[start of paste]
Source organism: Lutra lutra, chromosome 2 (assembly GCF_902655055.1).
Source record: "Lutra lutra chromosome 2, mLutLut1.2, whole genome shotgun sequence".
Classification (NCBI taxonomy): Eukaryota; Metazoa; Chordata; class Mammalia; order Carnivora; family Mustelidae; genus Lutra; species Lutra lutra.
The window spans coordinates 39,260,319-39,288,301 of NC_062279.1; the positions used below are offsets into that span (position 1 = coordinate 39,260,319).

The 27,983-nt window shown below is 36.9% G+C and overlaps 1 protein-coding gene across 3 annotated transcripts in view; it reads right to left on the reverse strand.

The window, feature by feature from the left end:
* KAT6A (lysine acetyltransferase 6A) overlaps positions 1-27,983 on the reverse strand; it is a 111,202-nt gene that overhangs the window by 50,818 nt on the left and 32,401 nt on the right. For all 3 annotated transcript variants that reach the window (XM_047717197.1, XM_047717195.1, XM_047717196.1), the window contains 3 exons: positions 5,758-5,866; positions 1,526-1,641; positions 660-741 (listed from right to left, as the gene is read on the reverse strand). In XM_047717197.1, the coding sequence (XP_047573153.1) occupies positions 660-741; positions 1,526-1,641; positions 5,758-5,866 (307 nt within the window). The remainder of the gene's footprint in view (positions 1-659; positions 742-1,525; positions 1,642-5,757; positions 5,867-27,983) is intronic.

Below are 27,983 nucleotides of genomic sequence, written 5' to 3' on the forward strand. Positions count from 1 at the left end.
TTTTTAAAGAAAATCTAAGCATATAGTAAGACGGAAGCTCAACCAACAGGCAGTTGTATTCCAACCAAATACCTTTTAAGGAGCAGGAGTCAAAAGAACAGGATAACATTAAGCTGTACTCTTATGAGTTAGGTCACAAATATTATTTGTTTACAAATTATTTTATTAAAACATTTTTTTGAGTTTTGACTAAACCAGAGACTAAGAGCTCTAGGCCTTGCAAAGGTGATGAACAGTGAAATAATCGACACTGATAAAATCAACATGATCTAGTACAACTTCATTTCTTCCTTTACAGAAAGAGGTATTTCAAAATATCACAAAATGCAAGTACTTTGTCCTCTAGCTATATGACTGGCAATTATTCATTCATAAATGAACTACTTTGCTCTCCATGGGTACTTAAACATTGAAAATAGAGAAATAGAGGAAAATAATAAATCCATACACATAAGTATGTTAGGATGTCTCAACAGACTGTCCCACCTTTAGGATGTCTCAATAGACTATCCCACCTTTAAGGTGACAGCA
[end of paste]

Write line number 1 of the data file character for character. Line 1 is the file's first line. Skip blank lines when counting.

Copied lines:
Source organism: Lutra lutra, chromosome 2 (assembly GCF_902655055.1).